Practice: Utkatasana / Fierce Pose / Chair Pose / Awkward Pose

utkatasana photo1

Utkata = ‘wild’, ‘frightening’, ‘fierce’, ‘furious’         Asana = ‘Posture’

Also known as ‘fierce pose’, ‘awkward pose’, ‘wild pose’, and now commonly referred to as ‘chair pose’; utkatasana is part of the traditional surya namaskar B sequence, used in Ashtanga and many other styles of vinyasa and dynamic yoga sequences.

Helping to strengthen the ankles, calves, knees and definitely the thighs, utkatasana isn’t everyone’s favourite asana, and it can be challenging to maintain the determination to stay here for any length of time. The erector spinae muscles of the back are also strengthened in this posture, as they isometrically contract to hold the position.

Many asanas are more about strength of mind than strength of body. So if you have a tendency to skip this posture, or you can’t bear to spend more than a couple of breaths here, see what happens when you bring a sense of tapas – that deep fiery energy of willpower and determination – in to your practice. As always, differentiate between pain and discomfort! If you can stay for just a few more breaths than usual, you’ll be able to show yourself you’re stronger than your mind often allows you to believe….

To prepare the body for utkatasana:

Begin sitting on your heels in vajrasana, in order to bring some awareness and circulation to the thighs.

*If Vajrasana isn’t appropriate due to problems with the knees, then start standing in Tasasana; bend one leg and hold around the ankle as you draw the heel in towards the buttocks, to lengthen the quadriceps muscle at the front of the thigh. Repeat this to both sides.

From there, come up to stand and move through a few rounds of surya namaskar A – our bodies respond better and our muscles are able to work more efficiently when we’re a little warmer. While moving through surya namaskar A, focus on opening the chest in your bhujangasana or ‘cobra’ pose, lifting with the heart and drawing the shoulderblades gently down the back.

When you’ve completed 5 rounds, come back to Tadasana.

From here, bring the feet together and focus on grounding; pressing down through the heel, little toe and big toe joints, while simultaneously lifting the inner arches up, to create pada bandha (the foot lock).

Begin to squeeze the thighs towards each other, maybe noticing how this helps to engage the lower abdominals and pelvic floor too. (And if not, then of course that doesn’t mean you’re doing it ‘wrong’!). Maintain this sense of drawing in and up through the legs as you move on to utkatasana….

How to:

  • From Tadasana or mountain pose, bring the big toe joints together, allowing for a very small gap between the heels (which is often healthier for the ankles, knees and hips).
  • Raise the arms up along side the ears with the palms facing towards each other, and bend the knees as you exhale.
  • Lower down through the hips, bringing the thighs almost parallel to the floor – as though you were about to sit in a chair (although this chair might not be too comfortable….).
  • It’s important to keep the weight back in the heels, ensuring the knees don’t project over the toes, and therefore protecting the ligaments at the front of the kneecaps. Keeping the weight in the heels also prevents the toes from gripping the floor, so you’re able to use the strength of the whole foot and the leg, rather than the toes. Again, think about lifting through the inner arches of the feet.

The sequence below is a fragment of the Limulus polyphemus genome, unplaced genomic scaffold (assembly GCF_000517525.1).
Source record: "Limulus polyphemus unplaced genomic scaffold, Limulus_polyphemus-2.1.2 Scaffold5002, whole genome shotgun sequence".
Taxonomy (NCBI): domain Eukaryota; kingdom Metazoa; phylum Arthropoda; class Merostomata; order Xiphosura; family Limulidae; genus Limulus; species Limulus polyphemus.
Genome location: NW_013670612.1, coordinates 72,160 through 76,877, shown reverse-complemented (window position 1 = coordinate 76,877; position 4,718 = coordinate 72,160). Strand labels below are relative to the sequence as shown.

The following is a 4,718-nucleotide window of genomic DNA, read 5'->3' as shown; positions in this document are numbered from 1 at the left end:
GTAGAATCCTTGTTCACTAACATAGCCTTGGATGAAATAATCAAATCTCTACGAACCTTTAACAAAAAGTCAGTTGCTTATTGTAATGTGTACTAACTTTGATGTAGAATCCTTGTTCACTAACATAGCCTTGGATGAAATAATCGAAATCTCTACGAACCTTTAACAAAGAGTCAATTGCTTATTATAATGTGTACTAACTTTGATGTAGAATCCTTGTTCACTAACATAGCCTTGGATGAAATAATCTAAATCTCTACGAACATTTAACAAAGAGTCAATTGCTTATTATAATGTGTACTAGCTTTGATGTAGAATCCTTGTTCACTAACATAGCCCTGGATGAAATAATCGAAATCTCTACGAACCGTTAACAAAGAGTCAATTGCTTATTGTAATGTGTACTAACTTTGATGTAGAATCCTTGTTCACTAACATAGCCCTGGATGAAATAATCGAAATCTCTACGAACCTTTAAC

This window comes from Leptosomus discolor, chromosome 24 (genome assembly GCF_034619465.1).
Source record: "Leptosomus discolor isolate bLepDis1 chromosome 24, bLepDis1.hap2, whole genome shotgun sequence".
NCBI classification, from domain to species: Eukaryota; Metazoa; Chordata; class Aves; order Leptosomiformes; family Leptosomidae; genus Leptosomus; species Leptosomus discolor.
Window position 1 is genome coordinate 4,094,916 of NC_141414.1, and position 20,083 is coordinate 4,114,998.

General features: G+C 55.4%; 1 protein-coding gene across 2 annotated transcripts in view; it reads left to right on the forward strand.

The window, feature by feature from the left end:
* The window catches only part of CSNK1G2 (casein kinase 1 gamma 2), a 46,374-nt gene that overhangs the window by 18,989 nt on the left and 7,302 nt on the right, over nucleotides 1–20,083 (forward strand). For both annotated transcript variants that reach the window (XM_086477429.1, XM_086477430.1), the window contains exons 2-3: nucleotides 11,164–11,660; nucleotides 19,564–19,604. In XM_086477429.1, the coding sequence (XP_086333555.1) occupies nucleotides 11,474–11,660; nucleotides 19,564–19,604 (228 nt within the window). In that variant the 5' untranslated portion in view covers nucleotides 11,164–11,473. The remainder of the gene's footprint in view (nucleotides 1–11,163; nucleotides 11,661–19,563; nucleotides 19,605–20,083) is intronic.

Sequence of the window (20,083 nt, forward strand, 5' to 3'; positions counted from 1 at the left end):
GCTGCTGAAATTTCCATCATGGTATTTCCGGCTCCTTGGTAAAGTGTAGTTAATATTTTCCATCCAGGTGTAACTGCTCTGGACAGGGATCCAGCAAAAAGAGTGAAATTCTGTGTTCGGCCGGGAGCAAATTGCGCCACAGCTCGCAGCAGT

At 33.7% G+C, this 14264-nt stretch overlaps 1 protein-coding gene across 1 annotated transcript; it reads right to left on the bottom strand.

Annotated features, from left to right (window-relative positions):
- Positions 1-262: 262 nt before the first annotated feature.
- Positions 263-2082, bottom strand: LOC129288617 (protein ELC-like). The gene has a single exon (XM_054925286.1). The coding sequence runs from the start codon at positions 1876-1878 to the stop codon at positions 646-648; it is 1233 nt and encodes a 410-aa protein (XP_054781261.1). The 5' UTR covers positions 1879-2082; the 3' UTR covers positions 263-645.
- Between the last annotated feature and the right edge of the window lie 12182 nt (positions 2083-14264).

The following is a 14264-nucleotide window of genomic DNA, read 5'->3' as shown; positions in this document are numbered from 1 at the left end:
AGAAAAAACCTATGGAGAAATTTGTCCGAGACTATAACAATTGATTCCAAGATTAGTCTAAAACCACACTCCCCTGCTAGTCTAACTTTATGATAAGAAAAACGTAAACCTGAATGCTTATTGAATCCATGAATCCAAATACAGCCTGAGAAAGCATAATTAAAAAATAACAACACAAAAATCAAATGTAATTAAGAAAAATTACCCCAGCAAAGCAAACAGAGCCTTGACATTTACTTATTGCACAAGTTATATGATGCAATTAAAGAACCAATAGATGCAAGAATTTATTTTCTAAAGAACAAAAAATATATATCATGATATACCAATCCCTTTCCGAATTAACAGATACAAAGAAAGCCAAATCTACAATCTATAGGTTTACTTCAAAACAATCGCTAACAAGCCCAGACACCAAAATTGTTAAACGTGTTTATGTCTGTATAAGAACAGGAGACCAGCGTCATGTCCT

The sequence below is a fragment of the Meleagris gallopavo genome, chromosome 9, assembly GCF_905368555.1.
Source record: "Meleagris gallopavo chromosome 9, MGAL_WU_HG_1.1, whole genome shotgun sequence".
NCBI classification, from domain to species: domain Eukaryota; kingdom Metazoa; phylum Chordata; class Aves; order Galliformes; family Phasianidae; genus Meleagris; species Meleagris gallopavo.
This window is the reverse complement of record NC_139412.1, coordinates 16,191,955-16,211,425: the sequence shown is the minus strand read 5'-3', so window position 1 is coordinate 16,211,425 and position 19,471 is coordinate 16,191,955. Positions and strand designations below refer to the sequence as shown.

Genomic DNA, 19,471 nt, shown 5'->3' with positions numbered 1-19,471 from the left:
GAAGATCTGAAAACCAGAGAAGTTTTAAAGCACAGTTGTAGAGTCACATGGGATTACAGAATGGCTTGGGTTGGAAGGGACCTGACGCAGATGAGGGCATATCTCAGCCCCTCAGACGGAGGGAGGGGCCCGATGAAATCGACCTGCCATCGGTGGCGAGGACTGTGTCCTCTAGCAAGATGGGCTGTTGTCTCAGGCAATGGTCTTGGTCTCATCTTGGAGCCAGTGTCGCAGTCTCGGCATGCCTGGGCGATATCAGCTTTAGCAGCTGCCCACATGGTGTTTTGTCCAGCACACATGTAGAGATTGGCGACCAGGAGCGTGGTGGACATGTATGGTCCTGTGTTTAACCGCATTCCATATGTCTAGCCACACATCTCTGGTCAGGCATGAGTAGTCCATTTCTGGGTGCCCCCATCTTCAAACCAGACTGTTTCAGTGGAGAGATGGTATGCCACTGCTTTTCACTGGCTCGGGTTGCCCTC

• Keep the thighs and knees squeezing together, which will help to bring more stability to the lower body, and aid in the feeling of maintaining balance as you hold the asana.

*Variation: If you have neck or shoulder pain, or are prone to headaches, either take the arms out to the sides, or bring the palms to the heart centre, which may help to relieve tension in the upper back and beck.

*Variation: By squeezing a block between the thighs, you’ll be able to tap into the strength of the adductor muscles – an essential part of connecting to the core.

  • Stay here for 5-10 breaths, or longer if it feels comfortable…. Maybe comfortable isn’t the right word….
  • Notice if tension starts to creep in to the face and jaw, and focus on deepening your breath to relax the nervous system.
  • To transition out of utkatasana, press into the feet, straighten the legs and come back into Tadasana, bringing the arms down to the sides of the body.
  • To counterpose utkatasana, come into prasarita padottanasana C, and then make your way to the floor for Baddha Konasana, to open out the adductors and rest the thighs.

If there’s a posture you find yourself avoiding, maybe today is the day you choose to stay there a little longer, and strengthen your mind as well as your body.

2 responses to “Practice: Utkatasana / Fierce Pose / Chair Pose / Awkward Pose”

  1. […] engage the gluteus medius in postures like utkatasana, ardha chandrasana, utthita hasta padangusthasana, and lengthen it in postures like parivrtta […]

  2. […] muscles of the back – as does paschimottanasana, depending upon how you practice it, while utkatasana is pretty intense on the legs and is also known as ‘awkward pose’, ‘fierce pose’ or […]

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